a few weeks – a regular occurrence. Then the hose fills in nicely. I have wellwater with a pH of around 7 and this hasn’t had any ill effects on the ericaceous plants. My first well had water with a pH of 8.2. I killed many ericaceous plants until I got a pH tester and a hose-on adapter. The pH tester is electronic, you simply dip it in your water and it spits out a digital reading. The hose-on is a brass fitting that threads onto the outside sillcock. It has a rubber hose that dips into a bucket of water with fertilizer diluted in the bucket and siphons out the dilute fertilize or, in my case, battery acid. I found that an old-fashioned film canister full of battery acid in a 5-gallon bucket of water would take my 8.2 pH water down to around 6.
Opposite the raised bed, against the house, under the lath roof there is a section of garden about 7 x 16 feet that’s not raised. The sand here was heavily fortified with leaf mold, creating a very nice woodsy soil.
I grow an assortment of shade plants including Carex fraseriana (Cymophyllus fraserianus), Podophyllum hexandrum, hepaticas, trilliums, Anemonopsis macrophylla, anemonellas, Stewartia ovata and, yes, in a couple of buried sandstone troughs I grow Shortia uniflora ‘Grandiflora Rosea,’ S. soldanelloides var. magna, S. galacifolia, and S. galacifolia x S. uniflora ‘Leona.’ In the raised bed I planted gentians, primulas, dodecatheons and Linnaea borealis. The Linnaea was interesting; I couldn’t grow it before, now I have to clip it to keep it from smothering the other plants in the bed. I also have been successful with Epigaea repens and Polygala paucifolia, Michigan native plants that were giving me fits to grow before. I also did a minor experiment on one end of the raised bed. It gets more sun on the west end so I buried sandstone like a Czech-style rock garden and planted that space with many plants that usually insist on full sun or at least more than they get there. In those spaces between the stones (1–2 inches wide) I put Asperula, Daphne, Erigeron, Gentiana, Veronica, Fritillaria and others. It’s remarkable to me how well these plants are doing in this shady spot.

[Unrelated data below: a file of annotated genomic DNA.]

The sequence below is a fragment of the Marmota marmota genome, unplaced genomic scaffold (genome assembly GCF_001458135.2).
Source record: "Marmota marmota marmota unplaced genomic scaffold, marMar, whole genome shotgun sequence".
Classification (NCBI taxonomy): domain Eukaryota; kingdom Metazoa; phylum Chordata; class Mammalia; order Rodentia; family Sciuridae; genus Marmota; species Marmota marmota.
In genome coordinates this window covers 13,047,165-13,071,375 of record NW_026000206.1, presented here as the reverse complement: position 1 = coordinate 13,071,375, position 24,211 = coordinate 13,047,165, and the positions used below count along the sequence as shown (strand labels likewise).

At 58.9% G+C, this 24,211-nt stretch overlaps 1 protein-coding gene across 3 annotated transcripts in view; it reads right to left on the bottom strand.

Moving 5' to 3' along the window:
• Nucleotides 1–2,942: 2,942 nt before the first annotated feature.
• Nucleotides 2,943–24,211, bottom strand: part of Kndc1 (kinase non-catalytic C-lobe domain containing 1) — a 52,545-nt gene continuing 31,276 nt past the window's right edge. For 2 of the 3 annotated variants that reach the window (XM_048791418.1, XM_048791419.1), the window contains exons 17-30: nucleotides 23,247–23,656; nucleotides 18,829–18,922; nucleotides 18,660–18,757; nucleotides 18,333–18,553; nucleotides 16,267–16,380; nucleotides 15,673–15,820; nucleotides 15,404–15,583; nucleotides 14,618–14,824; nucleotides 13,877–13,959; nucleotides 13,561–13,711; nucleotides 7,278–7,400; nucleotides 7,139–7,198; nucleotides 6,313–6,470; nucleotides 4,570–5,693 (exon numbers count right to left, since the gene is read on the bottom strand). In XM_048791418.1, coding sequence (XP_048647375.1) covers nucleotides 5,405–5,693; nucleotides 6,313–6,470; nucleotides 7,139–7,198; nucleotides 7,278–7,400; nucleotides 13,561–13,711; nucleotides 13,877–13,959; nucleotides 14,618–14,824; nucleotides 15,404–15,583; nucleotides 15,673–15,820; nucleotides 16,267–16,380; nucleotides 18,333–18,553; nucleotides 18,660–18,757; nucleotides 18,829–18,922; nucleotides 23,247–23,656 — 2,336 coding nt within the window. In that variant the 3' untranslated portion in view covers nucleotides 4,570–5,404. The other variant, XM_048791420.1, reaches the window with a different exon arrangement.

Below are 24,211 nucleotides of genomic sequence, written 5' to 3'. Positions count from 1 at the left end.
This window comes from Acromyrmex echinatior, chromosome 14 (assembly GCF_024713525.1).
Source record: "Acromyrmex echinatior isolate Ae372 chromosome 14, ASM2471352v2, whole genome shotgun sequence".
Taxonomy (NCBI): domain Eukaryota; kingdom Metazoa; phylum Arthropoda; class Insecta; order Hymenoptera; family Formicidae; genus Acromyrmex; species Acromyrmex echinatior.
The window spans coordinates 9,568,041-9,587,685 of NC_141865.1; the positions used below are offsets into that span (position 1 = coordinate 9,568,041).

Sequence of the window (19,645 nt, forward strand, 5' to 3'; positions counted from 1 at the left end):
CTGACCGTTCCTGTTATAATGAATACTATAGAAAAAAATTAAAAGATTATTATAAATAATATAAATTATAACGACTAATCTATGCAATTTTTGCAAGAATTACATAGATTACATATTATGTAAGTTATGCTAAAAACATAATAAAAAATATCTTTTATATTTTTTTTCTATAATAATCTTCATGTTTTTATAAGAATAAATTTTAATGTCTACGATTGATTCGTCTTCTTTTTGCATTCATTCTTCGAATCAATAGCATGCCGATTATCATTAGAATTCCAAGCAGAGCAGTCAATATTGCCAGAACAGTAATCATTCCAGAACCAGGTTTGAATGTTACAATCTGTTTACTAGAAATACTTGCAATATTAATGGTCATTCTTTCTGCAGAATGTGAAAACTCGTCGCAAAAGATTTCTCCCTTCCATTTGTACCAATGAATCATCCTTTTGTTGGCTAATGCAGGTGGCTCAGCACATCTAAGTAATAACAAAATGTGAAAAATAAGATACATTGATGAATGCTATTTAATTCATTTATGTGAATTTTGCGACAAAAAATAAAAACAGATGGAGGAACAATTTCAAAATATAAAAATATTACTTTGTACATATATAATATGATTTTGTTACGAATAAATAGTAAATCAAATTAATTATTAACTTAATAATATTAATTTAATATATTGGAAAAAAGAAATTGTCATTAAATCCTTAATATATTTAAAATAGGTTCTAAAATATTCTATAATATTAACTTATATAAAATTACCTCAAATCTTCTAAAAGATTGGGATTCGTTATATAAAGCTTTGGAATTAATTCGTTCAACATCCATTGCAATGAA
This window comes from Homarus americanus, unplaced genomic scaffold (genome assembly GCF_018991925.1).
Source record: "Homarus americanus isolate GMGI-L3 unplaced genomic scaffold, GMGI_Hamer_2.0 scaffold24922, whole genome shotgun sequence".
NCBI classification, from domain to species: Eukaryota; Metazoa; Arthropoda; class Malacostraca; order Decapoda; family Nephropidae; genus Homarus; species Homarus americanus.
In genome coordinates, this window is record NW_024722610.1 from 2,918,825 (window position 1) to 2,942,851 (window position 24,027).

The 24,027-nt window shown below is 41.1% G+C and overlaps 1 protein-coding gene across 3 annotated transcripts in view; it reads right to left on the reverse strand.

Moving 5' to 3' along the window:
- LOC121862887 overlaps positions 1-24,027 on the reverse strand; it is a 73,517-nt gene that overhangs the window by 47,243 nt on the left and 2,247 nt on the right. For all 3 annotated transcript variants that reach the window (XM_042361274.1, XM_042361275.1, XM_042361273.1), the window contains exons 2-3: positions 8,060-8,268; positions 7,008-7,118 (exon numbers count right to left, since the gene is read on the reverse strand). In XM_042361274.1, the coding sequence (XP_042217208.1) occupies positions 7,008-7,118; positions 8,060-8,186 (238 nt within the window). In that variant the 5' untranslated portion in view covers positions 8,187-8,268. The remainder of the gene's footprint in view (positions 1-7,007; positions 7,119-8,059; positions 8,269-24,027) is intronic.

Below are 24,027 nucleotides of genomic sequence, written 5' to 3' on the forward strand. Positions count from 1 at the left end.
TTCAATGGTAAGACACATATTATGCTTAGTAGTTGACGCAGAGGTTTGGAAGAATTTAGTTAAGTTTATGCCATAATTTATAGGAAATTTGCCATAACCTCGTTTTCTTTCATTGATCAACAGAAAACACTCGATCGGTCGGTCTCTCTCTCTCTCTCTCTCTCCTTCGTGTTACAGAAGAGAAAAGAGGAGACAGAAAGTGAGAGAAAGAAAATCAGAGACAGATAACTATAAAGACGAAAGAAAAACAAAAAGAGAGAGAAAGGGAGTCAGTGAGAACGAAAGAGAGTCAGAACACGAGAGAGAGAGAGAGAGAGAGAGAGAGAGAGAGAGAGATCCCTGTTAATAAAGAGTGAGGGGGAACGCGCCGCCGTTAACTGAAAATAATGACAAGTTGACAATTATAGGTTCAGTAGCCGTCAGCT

In the shade of trees, which I have plenty of, I grow the usual subjects of epimediums, trilliums, rhododendrons, and the like, and they do fine. The touchier plants can struggle in this competitive environment. I find the problem to be tree roots. They rob the soil of too much of the moisture and nutrients.
If you don’t have the wherewithal to build a lath house but still want to grow some of the touchier plants, a less expensive way is to bury a swimming pool. No, not a 20-foot circular above-ground pool, although that would be very useful; just use a 4–5-foot kiddie pool. Bury it where you want it and deep enough so you don’t see the blue edges. Fill
the pool with your choice of soil mix and mound up soil towards the middle. This ensures that you’re not creating a bog, unless of course you want a bog, but that’s another story. I don’t poke any holes in the pool. We get around 35–40 inches of rain a year and I don’t have a problem with it being too wet. You can also use this strategy to grow other types of intransigent plants by changing the soil composition or pH, or to just confuse your children about what a pool is for.
I am sure other people have other strategies to grow the plants they like so don’t give up until you have killed a bushel of plants, or your partner says the kids are hungry.